A columnist of heart and mind

A columnist of heart and mind
Interviewing the animals at Children's Fairyland in Oakland. L-R: Bobo the sheep, Gideon the miniature donkey, me, Tumbleweed Tommy the miniature donkey, Juan the alpaca, Coco the pony

Sunday, October 25, 2015

Heads In The Sand

Who is the president of Mexico? Don't know? Neither do I.
Meanwhile, our neighbor to the north, Canada, held a national election on Monday. Do you know who won?
Most of us know that Vladimir Putin rules Russia, but who rules China? Or Japan? Or India?
Who are the major players in the Middle East, which is giving us so much trouble these days? Or on the Indian subcontinent, where India and Pakistan keep threatening to go to war with each other, both armed with nuclear weapons. Who's in charge there?
And that's just the leaders. I won't even bother asking who leads the opposition in these various countries. Or what the major political issues are. Or what people in other countries think of us. Or why.
My point is that we Americans are woefully ignorant about the rest of the world, and that's a recipe for disaster. If anybody runs the world, we do; but we know next to nothing about that world we seek to lead. So we continually get taken by surprise, over and over again.
Admit it: Before the terrorist attacks on 9/11, you had never heard of Al Qaeda. Ditto for ISIS before it suddenly popped up in the headlines last year. For that matter, why does Obama call it ISIL when the media call it ISIS? There's actually a reason, but do you know what it is? I don't.
The pundits predict that foreign policy will be a major factor in next year's presidential election; but with an electorate that knows absolutely nothing about the issues, how can we possibly make an informed choice?
Most Americans would say that we already lead busy lives and don't have time to do the homework, so we leave it to the experts to do our thinking for us. But these "experts" don't know much more than we do.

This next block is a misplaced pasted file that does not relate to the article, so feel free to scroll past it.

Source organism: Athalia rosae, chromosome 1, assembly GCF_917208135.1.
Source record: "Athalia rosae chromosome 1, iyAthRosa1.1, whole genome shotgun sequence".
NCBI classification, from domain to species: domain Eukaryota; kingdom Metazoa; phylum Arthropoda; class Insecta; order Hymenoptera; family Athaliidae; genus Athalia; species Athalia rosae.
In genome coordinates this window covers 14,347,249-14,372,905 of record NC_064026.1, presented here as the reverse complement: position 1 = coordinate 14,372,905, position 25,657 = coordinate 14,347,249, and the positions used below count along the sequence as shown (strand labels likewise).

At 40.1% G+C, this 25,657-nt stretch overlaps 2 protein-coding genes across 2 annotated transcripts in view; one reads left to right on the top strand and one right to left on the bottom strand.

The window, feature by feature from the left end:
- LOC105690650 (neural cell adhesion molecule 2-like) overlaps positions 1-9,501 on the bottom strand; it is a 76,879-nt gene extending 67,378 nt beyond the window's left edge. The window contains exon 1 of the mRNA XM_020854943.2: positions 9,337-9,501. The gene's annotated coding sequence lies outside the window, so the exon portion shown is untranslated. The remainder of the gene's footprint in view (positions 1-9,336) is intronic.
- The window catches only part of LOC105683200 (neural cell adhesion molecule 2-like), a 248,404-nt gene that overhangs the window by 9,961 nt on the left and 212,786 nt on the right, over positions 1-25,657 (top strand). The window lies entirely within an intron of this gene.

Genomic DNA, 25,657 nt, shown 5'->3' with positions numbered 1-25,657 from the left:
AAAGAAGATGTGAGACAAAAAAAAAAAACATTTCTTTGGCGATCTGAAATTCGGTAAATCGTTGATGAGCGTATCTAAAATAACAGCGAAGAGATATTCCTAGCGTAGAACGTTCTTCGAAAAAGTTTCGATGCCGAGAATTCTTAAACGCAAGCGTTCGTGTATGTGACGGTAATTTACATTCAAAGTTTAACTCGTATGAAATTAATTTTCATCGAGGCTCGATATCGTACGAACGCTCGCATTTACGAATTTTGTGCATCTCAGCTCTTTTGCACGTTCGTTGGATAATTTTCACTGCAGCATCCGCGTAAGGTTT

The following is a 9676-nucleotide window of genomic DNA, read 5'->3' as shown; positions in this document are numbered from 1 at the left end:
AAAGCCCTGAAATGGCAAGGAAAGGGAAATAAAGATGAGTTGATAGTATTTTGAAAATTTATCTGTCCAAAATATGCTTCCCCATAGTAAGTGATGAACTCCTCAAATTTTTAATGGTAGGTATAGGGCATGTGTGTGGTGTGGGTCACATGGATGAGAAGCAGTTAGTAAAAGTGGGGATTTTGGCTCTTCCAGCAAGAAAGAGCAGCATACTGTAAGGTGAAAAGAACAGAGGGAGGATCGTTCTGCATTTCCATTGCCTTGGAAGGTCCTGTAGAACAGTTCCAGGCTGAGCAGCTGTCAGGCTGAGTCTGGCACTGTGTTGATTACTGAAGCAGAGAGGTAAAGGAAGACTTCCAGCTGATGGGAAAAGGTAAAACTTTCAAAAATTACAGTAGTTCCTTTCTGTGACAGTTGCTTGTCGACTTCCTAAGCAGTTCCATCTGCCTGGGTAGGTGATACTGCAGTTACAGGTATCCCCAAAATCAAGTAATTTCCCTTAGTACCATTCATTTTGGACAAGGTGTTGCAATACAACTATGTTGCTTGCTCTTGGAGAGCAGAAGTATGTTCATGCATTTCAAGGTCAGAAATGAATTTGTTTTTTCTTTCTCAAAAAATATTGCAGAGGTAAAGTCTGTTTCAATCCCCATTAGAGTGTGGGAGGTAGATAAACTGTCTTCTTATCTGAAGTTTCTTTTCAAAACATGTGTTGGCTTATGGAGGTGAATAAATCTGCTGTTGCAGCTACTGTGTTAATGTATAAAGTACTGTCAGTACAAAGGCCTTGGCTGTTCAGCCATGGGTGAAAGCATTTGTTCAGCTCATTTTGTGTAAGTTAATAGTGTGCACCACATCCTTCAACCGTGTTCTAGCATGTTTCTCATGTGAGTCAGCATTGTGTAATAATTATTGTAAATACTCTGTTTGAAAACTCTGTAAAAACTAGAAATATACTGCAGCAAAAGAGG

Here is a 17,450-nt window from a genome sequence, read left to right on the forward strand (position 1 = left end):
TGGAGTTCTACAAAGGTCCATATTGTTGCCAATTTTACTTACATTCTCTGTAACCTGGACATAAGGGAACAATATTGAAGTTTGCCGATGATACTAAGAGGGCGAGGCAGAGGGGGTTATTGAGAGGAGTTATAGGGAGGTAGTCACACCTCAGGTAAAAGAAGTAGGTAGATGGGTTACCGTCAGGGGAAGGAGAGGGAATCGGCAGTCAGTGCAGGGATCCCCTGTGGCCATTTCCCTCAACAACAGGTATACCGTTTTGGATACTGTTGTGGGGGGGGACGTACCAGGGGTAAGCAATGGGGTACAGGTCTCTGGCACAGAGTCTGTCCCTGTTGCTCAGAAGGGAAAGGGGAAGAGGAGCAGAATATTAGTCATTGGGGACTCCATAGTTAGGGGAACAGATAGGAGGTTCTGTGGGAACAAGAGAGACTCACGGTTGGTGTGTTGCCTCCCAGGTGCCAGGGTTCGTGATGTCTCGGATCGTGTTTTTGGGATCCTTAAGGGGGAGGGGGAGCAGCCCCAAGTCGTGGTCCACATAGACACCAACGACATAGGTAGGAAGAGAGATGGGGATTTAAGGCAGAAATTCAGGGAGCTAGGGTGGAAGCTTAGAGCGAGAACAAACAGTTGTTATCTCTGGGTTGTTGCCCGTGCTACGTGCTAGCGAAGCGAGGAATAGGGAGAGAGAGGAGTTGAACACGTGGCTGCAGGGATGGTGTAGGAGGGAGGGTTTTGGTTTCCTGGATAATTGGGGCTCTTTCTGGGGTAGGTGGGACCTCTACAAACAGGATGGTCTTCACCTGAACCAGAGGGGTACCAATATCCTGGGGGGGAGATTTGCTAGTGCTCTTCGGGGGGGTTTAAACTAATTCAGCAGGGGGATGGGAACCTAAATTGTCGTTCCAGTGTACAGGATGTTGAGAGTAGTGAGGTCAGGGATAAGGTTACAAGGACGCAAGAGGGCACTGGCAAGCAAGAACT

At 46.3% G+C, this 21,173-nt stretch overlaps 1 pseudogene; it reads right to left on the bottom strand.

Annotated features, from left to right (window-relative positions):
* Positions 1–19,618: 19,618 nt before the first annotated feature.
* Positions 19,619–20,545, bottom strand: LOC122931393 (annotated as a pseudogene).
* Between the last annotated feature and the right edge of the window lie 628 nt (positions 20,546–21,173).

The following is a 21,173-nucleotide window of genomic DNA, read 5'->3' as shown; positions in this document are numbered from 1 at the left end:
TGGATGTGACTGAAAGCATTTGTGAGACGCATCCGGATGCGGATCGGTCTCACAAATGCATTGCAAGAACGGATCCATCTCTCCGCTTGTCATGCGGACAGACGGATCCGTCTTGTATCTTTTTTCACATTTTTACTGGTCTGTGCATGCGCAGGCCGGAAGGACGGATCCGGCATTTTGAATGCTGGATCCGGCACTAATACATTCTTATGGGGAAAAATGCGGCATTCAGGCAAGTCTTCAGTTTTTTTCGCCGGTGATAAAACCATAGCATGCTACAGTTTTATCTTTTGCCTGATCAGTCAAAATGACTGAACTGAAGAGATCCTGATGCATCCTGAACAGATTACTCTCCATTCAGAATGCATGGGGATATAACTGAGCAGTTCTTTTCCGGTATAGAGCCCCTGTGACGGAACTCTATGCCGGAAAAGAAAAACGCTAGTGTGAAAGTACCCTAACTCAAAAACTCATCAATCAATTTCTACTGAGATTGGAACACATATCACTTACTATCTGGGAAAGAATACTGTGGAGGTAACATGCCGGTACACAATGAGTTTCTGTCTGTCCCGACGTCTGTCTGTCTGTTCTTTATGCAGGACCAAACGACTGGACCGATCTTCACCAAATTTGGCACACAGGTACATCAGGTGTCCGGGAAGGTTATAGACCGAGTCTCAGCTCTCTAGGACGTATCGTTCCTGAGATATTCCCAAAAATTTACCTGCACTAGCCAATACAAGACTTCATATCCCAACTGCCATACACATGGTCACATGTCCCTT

In 1953, the experts in the CIA and State Department teamed with the British Secret Intelligence Service to overthrow the democratically elected prime minister of Iran, Mohammed Mossaddegh, and replaced him with the Shah.
We promptly forgot all about it, but the Iranians sure didn't. So when the Shah fell in 1979, the Iranians, instead of turning to pro-Western alternatives like Abolhassan Banisadr, turned instead to Ayatollah Khomeini, who wasn't tainted by association with us.
In 1954 the experts did it again, overthrowing the democratically elected president of Guatemala, Jacobo Arbenz. That let loose a Pandora's Box of Arbenz's followers, including Fidel Castro and Che Guevara, who spread throughout Latin America, fomenting revolution wherever they went for the next forty years.
Ten years later we went to war in Vietnam on the theory that North Vietnam was just a proxy for Chinese expansion. Who knew that the Vietnamese and Chinese have mistrusted each other for centuries? Not the experts in Washington.
And no one was more surprised when the Soviet empire imploded in 1989 than the CIA, which had no clue that the USSR had been rotting from the inside for decades.
There's plenty of blame to go around, including the news media and our schools, who have been woefully inadequate in educating us about the world. But in the final analysis, as Shakespeare said, "The fault, dear Brutus, is not in our stars, but in ourselves."

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